It's an effective way to get kids to listen.
Spanking may indeed stop kids in at that moment but research show that in the long run, pain and fear can prevent kids from learning the lessons the parents are trying to teach them. "Spanking doesn't teach kids to behave the way parents want them to, and can have the opposite effect," says Dr. Gershoff. "Kids who are hit are often compliant immediately, but they haven't been taught how to be better in the long term." Hitting doesn't teach them why what they did was wrong or what they should do next time, says Dr. Gershoff. And it teaches kids how to avoid being hit instead of helping them develop positive motivations for good behavior.

Sparing the rod spoils the child.
Some parents believe firmly that children who are not spanked will grow up to be spoiled. But simply looking at the millions of examples of well-behaved, kind, good, and well-mannered children who have never been spanked shows that this is simply not the case.

While failing to discipline kids can indeed lead to children becoming spoiled and unpleasant, punishment--corporal or otherwise--is not the alternative. A better approach is to take the middle ground, where there is a combination of firm and loving discipline without the pain or fear of spanking.

As for the argument that not using corporal punishment will lead to bad behavior, it's worth noting that people who are, say, in jail or kids who are delinquent are likely to have been spanked just as much if not more than kids who are obedient or adults who are not breaking the law. "If you look at our prison population or kids who are delinquents, they are generally not a population that didn't have corporal punishment," says Vieth.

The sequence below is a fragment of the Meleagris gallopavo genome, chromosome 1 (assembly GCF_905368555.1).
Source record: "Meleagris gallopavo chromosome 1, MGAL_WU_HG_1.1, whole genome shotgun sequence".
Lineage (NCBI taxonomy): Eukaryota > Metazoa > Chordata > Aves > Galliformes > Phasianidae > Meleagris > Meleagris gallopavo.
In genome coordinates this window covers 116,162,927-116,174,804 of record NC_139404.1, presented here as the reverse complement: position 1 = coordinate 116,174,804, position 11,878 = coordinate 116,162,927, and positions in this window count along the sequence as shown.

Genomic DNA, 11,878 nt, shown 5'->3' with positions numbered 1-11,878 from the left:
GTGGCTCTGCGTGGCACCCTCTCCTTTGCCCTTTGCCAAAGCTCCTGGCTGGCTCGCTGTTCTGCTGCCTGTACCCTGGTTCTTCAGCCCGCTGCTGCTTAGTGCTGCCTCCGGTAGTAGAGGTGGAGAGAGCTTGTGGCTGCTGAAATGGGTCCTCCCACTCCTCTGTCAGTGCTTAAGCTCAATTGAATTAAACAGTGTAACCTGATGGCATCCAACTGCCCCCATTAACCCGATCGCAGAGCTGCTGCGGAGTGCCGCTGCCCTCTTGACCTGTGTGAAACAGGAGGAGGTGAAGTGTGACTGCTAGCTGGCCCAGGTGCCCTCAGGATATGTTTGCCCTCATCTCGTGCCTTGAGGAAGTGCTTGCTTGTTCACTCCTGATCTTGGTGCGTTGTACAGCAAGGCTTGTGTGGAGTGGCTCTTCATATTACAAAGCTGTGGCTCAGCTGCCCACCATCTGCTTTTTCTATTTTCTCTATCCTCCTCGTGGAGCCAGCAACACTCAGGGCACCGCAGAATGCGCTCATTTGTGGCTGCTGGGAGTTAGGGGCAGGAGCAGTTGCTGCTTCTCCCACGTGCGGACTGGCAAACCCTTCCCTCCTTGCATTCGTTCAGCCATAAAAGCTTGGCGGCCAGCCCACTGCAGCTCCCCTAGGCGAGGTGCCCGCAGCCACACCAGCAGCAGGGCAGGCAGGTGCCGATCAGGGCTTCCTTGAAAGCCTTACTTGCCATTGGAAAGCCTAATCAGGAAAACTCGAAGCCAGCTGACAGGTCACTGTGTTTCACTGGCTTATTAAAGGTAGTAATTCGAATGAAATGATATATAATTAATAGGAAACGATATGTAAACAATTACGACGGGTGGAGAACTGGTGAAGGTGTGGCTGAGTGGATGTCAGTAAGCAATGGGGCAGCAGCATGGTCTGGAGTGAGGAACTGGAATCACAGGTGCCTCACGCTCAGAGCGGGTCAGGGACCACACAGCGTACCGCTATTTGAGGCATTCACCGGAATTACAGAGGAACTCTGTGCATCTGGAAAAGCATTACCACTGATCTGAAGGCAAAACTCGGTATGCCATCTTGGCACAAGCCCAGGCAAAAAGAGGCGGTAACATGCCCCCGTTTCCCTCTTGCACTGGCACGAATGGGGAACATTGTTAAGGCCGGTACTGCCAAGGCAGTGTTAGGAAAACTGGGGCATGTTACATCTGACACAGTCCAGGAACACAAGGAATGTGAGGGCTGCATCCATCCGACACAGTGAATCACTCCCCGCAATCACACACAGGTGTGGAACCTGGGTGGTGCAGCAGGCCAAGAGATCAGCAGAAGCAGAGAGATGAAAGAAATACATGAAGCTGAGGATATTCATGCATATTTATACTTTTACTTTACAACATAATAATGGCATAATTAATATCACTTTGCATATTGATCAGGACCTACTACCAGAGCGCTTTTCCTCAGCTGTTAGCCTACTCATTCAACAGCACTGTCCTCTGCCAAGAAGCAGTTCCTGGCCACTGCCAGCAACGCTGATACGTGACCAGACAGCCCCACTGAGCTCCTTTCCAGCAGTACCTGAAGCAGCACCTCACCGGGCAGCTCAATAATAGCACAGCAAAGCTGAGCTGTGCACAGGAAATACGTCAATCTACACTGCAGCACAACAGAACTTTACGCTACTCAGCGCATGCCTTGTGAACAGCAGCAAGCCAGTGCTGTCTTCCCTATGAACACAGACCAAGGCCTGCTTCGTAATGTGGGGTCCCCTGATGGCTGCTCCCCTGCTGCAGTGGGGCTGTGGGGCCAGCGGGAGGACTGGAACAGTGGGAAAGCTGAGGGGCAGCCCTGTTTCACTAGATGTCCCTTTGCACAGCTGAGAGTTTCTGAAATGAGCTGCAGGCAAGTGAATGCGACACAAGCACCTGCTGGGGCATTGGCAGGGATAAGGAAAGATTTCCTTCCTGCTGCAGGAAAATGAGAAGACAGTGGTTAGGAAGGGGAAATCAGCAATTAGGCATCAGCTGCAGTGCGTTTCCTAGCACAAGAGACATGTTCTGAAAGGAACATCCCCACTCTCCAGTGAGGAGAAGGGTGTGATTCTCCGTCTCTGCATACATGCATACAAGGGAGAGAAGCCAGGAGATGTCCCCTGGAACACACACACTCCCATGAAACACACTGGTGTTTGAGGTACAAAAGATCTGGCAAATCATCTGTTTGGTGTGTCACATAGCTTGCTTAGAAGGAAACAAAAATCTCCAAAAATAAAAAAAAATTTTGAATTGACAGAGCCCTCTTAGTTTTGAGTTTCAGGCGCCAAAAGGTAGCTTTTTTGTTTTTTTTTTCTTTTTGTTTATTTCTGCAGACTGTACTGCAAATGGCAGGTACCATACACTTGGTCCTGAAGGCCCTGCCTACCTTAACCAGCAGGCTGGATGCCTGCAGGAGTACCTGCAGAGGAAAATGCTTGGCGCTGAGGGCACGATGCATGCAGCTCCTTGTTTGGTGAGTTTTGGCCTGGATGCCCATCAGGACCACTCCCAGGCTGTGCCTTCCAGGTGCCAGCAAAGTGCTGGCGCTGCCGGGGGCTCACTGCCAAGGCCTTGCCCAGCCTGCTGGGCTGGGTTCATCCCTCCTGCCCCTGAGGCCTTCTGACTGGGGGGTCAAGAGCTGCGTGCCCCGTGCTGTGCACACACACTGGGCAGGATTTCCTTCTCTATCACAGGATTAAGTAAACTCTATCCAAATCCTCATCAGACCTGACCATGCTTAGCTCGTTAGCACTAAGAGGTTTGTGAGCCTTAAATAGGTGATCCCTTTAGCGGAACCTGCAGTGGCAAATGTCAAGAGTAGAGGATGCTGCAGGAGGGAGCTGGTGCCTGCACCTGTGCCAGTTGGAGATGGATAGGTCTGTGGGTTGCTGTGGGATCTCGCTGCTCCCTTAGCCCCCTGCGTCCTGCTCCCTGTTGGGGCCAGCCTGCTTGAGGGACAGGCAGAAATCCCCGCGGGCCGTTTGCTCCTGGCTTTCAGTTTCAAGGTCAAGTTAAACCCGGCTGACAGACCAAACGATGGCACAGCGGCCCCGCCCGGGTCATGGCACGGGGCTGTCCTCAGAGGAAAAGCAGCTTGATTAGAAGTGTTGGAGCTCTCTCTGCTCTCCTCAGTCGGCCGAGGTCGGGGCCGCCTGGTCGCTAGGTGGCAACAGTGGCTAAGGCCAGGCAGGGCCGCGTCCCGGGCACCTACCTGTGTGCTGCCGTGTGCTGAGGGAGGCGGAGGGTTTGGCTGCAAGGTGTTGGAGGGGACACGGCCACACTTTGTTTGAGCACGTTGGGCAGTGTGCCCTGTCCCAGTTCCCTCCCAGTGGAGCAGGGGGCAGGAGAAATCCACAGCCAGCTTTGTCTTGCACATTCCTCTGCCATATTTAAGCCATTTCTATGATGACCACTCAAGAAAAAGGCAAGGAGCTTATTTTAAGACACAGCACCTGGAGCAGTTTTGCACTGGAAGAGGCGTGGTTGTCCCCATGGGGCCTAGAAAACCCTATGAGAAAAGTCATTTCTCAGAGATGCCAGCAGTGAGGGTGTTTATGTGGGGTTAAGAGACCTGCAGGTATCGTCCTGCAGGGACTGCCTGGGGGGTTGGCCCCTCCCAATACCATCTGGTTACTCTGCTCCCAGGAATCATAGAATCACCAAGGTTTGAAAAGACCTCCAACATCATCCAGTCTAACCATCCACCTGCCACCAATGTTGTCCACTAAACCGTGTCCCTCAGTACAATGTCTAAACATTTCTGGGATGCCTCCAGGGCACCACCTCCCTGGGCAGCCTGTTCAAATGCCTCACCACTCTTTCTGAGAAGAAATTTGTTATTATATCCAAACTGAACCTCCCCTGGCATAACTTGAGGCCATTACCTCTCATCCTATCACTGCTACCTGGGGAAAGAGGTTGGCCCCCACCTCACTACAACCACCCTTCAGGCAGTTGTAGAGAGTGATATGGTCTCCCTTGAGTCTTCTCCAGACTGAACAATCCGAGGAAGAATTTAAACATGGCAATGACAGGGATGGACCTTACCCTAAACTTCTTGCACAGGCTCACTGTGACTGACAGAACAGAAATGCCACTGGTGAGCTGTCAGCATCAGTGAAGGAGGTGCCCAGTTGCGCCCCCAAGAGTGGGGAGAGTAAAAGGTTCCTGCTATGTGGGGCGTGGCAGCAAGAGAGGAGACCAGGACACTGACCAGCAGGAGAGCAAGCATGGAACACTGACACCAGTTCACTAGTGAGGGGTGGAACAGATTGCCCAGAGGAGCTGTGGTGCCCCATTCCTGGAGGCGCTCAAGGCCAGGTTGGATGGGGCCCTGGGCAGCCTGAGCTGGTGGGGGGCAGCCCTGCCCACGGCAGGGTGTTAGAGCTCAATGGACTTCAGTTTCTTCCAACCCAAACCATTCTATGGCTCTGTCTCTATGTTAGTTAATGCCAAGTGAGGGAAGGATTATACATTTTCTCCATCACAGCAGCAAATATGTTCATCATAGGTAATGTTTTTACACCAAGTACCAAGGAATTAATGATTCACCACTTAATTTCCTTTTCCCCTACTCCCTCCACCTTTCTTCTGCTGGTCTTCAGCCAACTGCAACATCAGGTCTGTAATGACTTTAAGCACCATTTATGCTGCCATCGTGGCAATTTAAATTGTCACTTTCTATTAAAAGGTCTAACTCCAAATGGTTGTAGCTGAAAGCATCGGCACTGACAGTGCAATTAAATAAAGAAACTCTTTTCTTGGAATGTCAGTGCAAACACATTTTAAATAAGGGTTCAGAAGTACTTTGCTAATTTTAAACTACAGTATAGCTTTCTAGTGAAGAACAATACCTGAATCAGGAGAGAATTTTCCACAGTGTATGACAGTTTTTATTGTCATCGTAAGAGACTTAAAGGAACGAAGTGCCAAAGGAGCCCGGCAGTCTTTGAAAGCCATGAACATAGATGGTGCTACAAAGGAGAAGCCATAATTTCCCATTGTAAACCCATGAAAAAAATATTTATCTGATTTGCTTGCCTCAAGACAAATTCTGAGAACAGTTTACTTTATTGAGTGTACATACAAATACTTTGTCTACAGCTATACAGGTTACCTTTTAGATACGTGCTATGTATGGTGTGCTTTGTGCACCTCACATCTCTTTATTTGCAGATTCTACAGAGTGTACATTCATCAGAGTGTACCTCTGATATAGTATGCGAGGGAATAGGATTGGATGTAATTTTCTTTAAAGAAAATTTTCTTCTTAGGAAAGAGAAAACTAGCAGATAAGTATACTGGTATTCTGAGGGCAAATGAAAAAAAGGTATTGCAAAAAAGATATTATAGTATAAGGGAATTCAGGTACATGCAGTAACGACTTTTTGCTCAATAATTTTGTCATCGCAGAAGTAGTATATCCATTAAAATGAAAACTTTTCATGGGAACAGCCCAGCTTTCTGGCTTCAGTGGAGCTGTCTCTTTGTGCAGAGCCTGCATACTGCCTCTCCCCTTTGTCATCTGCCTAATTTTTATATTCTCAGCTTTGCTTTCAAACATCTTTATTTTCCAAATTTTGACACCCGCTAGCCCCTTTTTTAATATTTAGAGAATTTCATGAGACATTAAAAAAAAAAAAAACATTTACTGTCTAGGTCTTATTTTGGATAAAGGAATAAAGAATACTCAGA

Nothing else works.
"Nothing works every time," says Sendek. Hitting doesn't work every time either; otherwise, a parent would only have to hit once and never again, notes Sendek. Parenting is about consistency, and giving kids realistic consequences, like taking away TV or computer time or video games for a week or having kids do extra chores for misbehaving or breaking the rules.

And if your child has a behavioral or learning problem, it's all the more important for him to not be hit, says Sendek. "Some kids get hit more because they are aggressive or have trouble controlling their behavior," says Sendek. "It's even more important for these children to self-regulate and not learn to hit when there is a problem." "Kids with behavioral problems are more likely to get under your skin," says Vieth. "There are studies that say they are more likely to be hit."

Whichever side of the debate you are on, read about corporal punishment and its effect on kids, and learn about what experts say are the reasons why spanking children doesn't work. If you do use corporal punishment, ask yourself these key questions:

  • Is it effective?
  • Is it more effective than other methods?
  • What are the long-term consequences?

"We are not saying kids don't need discipline, says Vieth. "But it should be effective guidance."